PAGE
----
Vatican City — Prayer is powerful not because it changes God or God's plans, but because it changes individuals and communities, one heart at a time, Pope Francis said.
"Prayer is powerful because it attracts the power of God, and God's power always gives life, always," the pope said May 27 during his weekly general audience, which was livestreamed from the library of the Apostolic Palace.
Continuing his series of audience talks about prayer, Francis looked at the Bible's accounts of how sin entered the world and seemed to spread like "an oil stain," sowing violence and death in the world.
"God's plan for humanity is good, but in our daily lives we experience the presence of evil," he said. "It's an everyday experience."
With the sin of Adam and Eve, Cain murdering Abel and countless other biblical accounts of murder and mayhem, the pope said, "one has the impression that prayer is the bulwark, the refuge for human beings against overwhelming waves of evil that are growing in the world."
And, he said, "when you think about it, we also pray to be saved from ourselves. It is important to pray, 'Lord, please, save me from myself, from my ambitions, from my passions.'"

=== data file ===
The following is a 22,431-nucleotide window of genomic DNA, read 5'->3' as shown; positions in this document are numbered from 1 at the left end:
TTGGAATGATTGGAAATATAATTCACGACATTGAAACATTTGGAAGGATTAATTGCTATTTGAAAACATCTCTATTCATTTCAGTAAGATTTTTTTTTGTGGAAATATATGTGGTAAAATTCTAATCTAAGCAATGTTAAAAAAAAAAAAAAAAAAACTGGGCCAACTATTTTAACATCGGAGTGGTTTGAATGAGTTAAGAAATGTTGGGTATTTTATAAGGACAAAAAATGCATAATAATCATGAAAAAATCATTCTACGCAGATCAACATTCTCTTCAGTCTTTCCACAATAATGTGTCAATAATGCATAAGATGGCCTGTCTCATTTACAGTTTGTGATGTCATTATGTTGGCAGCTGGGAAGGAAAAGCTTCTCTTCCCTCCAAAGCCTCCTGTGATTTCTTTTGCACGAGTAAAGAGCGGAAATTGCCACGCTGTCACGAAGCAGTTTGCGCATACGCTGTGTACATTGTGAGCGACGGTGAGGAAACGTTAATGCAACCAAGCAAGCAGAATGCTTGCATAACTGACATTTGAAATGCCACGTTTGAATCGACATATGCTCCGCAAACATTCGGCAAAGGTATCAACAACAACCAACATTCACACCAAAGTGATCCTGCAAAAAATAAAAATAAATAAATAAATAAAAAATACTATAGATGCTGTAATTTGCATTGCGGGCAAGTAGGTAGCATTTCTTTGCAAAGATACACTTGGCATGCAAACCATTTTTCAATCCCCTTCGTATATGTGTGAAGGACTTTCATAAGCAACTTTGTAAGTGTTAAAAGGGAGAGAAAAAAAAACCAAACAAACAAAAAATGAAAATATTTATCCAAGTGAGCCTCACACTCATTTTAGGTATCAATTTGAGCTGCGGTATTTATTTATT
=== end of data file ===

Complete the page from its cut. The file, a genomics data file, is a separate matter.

By calling upon the power of God to change human hearts, "prayer cultivates seedbeds of rebirth in places where human hatred is able only to enlarge deserts," the pope said.
"In the first pages of the Bible, those who pray are peacemakers," he said. "In fact, prayer, when it is authentic, frees one from the instinct for violence and is a gaze turned toward God so that he would once again take care of the human heart."
Even when the world seems to be overcome by evil and evildoers, he said, there always have been and will be people who pray, "attracting God's power."
"Prayer is a chain of life, always. The many men and women who pray sow life," he said. Even the smallest prayer, even the sign of the cross, is a statement that God is in charge.
God acts in the world thanks, in part, to this "remnant of humanity that has not adapted to the law of the strongest, but asks God to do miracles and, especially, to transform our hearts of stone into hearts of flesh," Francis said.
Summarizing his talk for Arab speakers, the pope said that "prayer does not change God but changes us and makes us more docile to his holy will."